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This entry is our account of a study selected by Drug and Alcohol Findings as particularly relevant to improving outcomes from drug or alcohol interventions in the UK. Links to other documents. Hover over for notes. Click to highlight passage referred to. Unfold extra text Unfold supplementary text

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Testing on arrest scatter gun nets some extra treatment entrants

Testing and offering treatment before court proceedings aims to capture more drug users earlier than would be captured by waiting until later in the process. Advanced first to testing on charge with a 'trigger' offence (mainly revenue-raising crime), from April 2006 testing further advanced to the arrest stage and arrestees positive for heroin or cocaine were required to attend an assessment of their drug problems and treatment needs.

One concern is that some will not be convicted of the trigger offence yet forced to undergo testing and assessment or face conviction for refusing. Set against this is the possibility that a wider net will capture more people who benefit from treatment. Both seem to have happened.

In 2007 a Home Office study tracked the progress of positive-test arrestees in England who already had a criminal record, about 70% of those testing positive.1 Its main purpose was to compare testing on charge with the later testing on arrest regime.

Making assessment mandatory raised the proportion assessed from 67% to 82%. As a result, the proportion not already in the DIP system who went on to start structured (tier 3 or 4) treatment rose from 8% to 11%, about 400 people a month. However, they were less well 'gripped' meaning that only an extra 30 a month were retained for the 12 weeks thought important for therapeutic progress. Despite testing on arrest and mandatory assessment, fewer (8 versus 9 per month) offenders with the most prolific criminal records were retained for 12 weeks than under the earlier regime.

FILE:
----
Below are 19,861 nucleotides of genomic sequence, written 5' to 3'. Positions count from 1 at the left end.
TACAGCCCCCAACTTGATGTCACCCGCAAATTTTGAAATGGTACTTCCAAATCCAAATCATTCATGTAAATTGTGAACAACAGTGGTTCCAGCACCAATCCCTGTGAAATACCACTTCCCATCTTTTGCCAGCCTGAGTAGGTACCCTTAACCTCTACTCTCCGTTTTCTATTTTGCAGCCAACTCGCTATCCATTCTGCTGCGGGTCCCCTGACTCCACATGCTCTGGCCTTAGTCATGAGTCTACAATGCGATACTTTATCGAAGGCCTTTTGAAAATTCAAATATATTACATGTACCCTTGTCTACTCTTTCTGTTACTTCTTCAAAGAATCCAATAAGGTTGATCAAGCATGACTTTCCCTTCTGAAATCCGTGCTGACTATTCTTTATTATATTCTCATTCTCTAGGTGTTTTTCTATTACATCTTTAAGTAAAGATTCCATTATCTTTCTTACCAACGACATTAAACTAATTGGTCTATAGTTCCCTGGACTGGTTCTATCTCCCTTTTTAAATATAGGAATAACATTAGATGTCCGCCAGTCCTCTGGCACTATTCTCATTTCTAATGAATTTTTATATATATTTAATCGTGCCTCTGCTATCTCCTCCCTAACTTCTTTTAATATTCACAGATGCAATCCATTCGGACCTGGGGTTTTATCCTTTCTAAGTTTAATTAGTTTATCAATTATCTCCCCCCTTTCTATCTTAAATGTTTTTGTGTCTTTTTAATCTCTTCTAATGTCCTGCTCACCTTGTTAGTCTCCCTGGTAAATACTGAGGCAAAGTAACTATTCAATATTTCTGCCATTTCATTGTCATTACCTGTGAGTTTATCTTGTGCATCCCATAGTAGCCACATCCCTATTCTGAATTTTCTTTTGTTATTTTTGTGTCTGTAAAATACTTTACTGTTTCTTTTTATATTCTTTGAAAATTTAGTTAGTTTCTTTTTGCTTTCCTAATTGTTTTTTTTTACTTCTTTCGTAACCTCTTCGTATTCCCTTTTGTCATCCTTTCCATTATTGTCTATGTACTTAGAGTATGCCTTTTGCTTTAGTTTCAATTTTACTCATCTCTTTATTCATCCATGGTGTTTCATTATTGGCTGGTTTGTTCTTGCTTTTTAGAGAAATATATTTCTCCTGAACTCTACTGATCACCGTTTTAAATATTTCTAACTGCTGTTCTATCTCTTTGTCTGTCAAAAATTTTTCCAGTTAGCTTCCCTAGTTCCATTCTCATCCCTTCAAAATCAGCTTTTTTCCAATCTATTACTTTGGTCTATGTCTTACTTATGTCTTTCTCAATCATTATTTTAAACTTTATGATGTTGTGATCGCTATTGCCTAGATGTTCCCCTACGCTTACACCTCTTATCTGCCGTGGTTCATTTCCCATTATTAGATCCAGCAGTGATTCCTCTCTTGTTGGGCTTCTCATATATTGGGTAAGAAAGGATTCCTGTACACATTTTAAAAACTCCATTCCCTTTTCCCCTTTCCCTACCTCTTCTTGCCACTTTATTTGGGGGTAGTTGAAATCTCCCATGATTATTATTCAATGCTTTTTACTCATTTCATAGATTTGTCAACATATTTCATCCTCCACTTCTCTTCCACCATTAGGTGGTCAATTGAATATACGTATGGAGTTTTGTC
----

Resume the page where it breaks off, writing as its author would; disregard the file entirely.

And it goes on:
In pilots about half the tests were positive.2 With these new figures this suggests that 5% to 6% of tested arrestees start structured treatment who might not otherwise have done so and about 1% stay for 12 weeks. 'Might' because there was no comparison group not processed through DIP, and because as many arrestees went on to start structured treatment apparently (but not necessarily) on their own initiative as after being referred through DIP. More may have started tier 2 'treatment' – mainly ongoing contact with DIP staff, suspect the evaluators.

These gains were bought at the cost of considerable net-widening. Across both periods 30% of positive testers had no criminal record and under the later regime 15% of the rest were unconvicted in the past three years, indicating that about 40% of those identified through on-arrest testing had no recent conviction.

The evaluators' analysis confirmed that on-arrest testing captured more relatively low level offenders. On-charge testing netted an average 1932 positive tests per month. Testing on arrest raised this to 3672, suggesting that many who never get charged are now required to undergo test and assessment. 62% of the on-arrest cohort were classified as 'low crime causing' compared to 49% previously. The proportion 'high' on this scale decreased from 24% to 17%, but extended testing meant the number rose from 460 to 610 a month.

Drawing in low-level offenders seems to do little to reduce crime. The test on charge regime (only one for which data was available) identified 2172 heroin or cocaine users with no convictions for offences committed in the past six months. In the six months after encountering this regime, they committed crimes which resulted in 2492 convictions.3 Overall the conviction rate was either unchanged or increased for over half (53%) the offenders.

These less desirable outcomes were outweighed by conviction decreases concentrated among the higher rate offenders, meaning that overall the number of convicted offences fell by 26%. By (very rough) comparison, in the NTORS study of mainly voluntary treatment entrants in England there was a 24% reduction in convictions from the year before treatment started to the year after.4

In both cases it is impossible to say to what degree testing and/or treatment contributed to the changes, especially so for the DIP process whose participants were also influenced by being arrested and charged.

Though no practice recommendations were made by the evaluators, there seems a clear case for sharper targeting towards offenders with a proven record of repeated revenue-raising crime related to drug use.

1 FEATURED STUDY Skodbo S. et al. The Drug Interventions Programme (DIP): addressing drug use and offending through 'Tough Choices'. Home Office, 2007.

2 Matrix Research and Consultancy and NACRO. Evaluation of drug testing in the criminal justice system. Home Office, 2004.

3 Calculated from table 30 of reference 1.

4 Gossop M. et al. Reductions in criminal convictions after addiction treatment: 5-year follow-up. Drug and Alcohol Dependence: 2005, 79(3), p. 295-302.

Last revised 07 January 2008

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